Kansas Symphony at Helzberg Hall
Everything's Up to Date
By: Susan Hall - Jun 04, 2018
Kansas City Symphony
Kauffman Center for the Performing Arts
Kansas City, Mo.
June 2, 2018
The Kansas City Symphony is a group of superb artists, who make their home in one the of the performance treasures of America. Like Dallas and other smaller cities across the country, Kansas City community leaders decided to spiff up its arts presence, A decade ago they determined to build a new home for its Symphony Orchestra and a somewhat larger hall for events on tour.
A lead group visited cities across America that had also undertaken this challenge. Problems and solutions were apparent. One city forgot to provide electricity in its lobby area and had to bring in generators until the problem was cured. Another forgot to build restrooms. Yet, like all venues that anticipate housing first-rate musical artists, acoustics became the top concern. Yasuhisa Toyota of Japan, who had designed the acoustics of Disney Hall in Los Angeles and the Fisher Center at Bard College, was hired. What Toyota had learned from working with Frank Gehry was flexibility. The lessons are amply rewarded in Helzberg Hall, where both orchestra members and audience experience clear tones created in part by long echoes. Gustavo Dudamel of the Los Angeles Symphony, on a conducting visit to Kansas City, declared that Toyota had outdone himself.
Vineyard seating is one of the pleasures of the hall. The seating surrounds the stage. Human beings contribute to the sound quality. Rows rise up in the terraces like vineyards. There is not a bad seat in the house.
Like Russell Johnson in Dallas, the acoustician Toyota got the final call on design in service of sound quality. He and architect Moshe Safdie worked well together. The interior woods resemble those of Disney and Bard. Toyota regards the wooden floor on stage as an instrument. Curiously, ceilings and floors contribute more to the quality of the sound than walls. In Helzberg, paneling and partitions are golden honey colored wood.
Like Disney, which is larger by 665 seats, Helzberg feels intimate with 1600. A giant organ dominates the hall like an altar. The organ is the orchestra of instruments, and its steel pipes, all 5,548 of them, are fronted by pipe-like wooden verticals, an offering and a bouquet. The largest steel pipe is 32 feet tall and weights about 960 pounds. Motor-driven risers on the stage offer four different seating levels above the main stage for the orchestra
The main lobby, Brandmeyer Great Hall, is built of a glass ceiling and sloping glass walls that provide a panoramic view of Kansas City to the south.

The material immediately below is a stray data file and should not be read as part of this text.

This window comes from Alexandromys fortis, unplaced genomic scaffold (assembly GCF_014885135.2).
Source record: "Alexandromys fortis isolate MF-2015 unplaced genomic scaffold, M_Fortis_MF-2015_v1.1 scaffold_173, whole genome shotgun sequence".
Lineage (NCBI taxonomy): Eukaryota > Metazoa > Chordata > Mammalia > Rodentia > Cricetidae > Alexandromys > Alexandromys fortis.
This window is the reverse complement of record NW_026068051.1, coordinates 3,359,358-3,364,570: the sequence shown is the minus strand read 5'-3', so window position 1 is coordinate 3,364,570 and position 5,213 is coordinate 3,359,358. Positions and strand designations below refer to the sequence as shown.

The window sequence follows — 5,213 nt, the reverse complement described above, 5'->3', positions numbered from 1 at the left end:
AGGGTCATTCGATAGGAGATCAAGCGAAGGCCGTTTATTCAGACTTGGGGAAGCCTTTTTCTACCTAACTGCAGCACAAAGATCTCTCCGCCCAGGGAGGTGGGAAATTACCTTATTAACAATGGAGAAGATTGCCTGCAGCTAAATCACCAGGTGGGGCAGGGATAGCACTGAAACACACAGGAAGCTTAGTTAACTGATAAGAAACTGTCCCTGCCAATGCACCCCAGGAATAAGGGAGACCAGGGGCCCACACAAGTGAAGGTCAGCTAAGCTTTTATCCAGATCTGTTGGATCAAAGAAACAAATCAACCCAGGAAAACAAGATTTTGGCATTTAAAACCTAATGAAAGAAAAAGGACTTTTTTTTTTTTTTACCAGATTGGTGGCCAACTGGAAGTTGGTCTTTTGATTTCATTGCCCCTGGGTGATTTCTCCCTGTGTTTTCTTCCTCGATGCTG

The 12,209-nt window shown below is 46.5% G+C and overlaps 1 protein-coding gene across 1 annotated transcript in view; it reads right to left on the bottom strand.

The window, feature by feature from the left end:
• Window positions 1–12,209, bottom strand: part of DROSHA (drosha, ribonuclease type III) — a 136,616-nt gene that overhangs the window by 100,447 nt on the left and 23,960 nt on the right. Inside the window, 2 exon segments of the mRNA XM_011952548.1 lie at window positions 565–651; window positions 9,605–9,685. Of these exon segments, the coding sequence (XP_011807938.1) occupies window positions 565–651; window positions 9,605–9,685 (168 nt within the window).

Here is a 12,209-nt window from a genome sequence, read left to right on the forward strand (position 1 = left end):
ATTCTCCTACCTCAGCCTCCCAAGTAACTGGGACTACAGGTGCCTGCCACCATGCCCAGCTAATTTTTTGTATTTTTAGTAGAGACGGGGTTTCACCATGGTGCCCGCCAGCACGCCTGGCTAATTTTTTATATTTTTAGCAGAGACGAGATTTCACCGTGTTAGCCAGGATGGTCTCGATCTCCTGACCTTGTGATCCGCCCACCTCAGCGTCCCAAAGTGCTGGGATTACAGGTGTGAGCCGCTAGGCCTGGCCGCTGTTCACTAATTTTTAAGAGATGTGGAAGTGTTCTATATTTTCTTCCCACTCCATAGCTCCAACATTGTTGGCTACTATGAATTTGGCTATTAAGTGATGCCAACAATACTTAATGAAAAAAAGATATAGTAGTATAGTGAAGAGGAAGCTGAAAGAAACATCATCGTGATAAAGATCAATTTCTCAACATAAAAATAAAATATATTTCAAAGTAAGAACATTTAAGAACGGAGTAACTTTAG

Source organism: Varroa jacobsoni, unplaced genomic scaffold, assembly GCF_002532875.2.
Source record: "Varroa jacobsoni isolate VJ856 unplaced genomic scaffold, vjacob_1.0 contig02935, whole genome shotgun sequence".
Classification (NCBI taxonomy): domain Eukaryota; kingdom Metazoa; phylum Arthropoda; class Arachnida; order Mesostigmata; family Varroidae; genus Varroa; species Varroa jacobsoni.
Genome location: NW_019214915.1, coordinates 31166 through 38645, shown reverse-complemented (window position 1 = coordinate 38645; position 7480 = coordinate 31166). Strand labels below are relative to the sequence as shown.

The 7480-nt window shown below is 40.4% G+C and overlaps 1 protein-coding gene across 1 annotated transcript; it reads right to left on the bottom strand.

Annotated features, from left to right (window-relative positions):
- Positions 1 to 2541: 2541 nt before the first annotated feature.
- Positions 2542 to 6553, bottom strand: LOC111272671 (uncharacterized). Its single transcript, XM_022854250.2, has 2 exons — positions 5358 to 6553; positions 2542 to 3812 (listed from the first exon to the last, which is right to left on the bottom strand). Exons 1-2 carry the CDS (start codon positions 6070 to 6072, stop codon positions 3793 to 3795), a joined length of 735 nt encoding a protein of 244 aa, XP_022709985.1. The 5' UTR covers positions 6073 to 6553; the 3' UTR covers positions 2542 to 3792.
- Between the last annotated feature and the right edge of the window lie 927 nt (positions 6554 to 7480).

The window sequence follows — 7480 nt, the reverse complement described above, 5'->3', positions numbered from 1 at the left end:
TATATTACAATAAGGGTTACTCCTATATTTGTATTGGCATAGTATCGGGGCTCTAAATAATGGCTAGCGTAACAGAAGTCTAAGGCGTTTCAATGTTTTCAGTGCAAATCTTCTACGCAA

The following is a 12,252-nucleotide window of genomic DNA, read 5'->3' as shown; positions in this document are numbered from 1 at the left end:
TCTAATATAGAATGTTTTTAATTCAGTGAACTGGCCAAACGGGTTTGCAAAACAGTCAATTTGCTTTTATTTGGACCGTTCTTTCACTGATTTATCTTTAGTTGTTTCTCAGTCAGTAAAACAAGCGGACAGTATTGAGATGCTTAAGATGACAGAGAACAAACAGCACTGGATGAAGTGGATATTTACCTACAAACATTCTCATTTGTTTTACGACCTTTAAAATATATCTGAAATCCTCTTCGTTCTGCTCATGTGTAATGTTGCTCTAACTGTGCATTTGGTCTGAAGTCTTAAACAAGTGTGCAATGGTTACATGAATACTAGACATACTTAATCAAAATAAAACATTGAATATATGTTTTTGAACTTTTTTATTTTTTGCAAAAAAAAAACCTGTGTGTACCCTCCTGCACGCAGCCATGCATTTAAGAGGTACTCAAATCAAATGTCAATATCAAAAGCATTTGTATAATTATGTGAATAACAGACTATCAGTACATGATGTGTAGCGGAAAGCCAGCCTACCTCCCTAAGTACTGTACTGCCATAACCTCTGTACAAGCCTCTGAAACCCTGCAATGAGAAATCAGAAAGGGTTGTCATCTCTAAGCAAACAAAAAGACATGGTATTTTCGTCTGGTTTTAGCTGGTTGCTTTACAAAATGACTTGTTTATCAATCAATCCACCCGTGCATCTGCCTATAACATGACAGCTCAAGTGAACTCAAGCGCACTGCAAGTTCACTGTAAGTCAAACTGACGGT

What do each of these elements mean to the performers and to the audience? Kansas citizens love coming to the Hall. Its namesakes, Shirley and Barnett Helzberg, encourage each person who comes (and they seem to know and be known by all of them) to look at the Hall as their own.
The first piece the orchestra performed under guest conductor Johannes Debus displayed magnificent orchestral tones as they reverberated through the hall and surrounded us. It was an orchestral arrangement of music from Richard Wagner’s Ring cycle. An admirable effort, but one that did not make a case for itself hard as the conductor and orchestra tried. Perhaps overtures and one act performed in its entirety serve the composer better as a soupcon, an introduction, or a sampling of his style. We got to hear fabulous horn sounds, including a bass trumpet, and also sweet strings.
In the familiar, yet fresh Emperor Concerto of Beethoven, the orchestra displayed lovely woodwind tones. The strings swooped and soared. Young pianist Martin Helmchen thrived as the orchestra’s partner. None of the crashing bravura of past Emperor performances. Instead we heard a subtle range of dynamics. The grand sequences were not forced or tempestuous beyond their construction.
Particularly in the quiet moments, Helmchen dared the audience and the Hall itself a pick of the quietest of beautiful phrases. We were amply rewarded.
Helmchen is a special artist with a delicate touch, even when he is pounding out the big moments in the concerto. He never shows off. Instead he uses the same grace that he brings to barely audible phrases which are even sweeter because you lean in to hear them.
A Hall like Helzberg is perfect for instrumentalists of subtly and allows them to express a wide range of dynamics without concern about being heard at the quiet end of the spectrum.
The future of classical music is secure in Kansas City. The full meaning of a community of performers and listeners has been understood by all parties to this dance. Let’s hope we can get the Kansas City Symphony to test Carnegie Hall’s acoustics in the near future.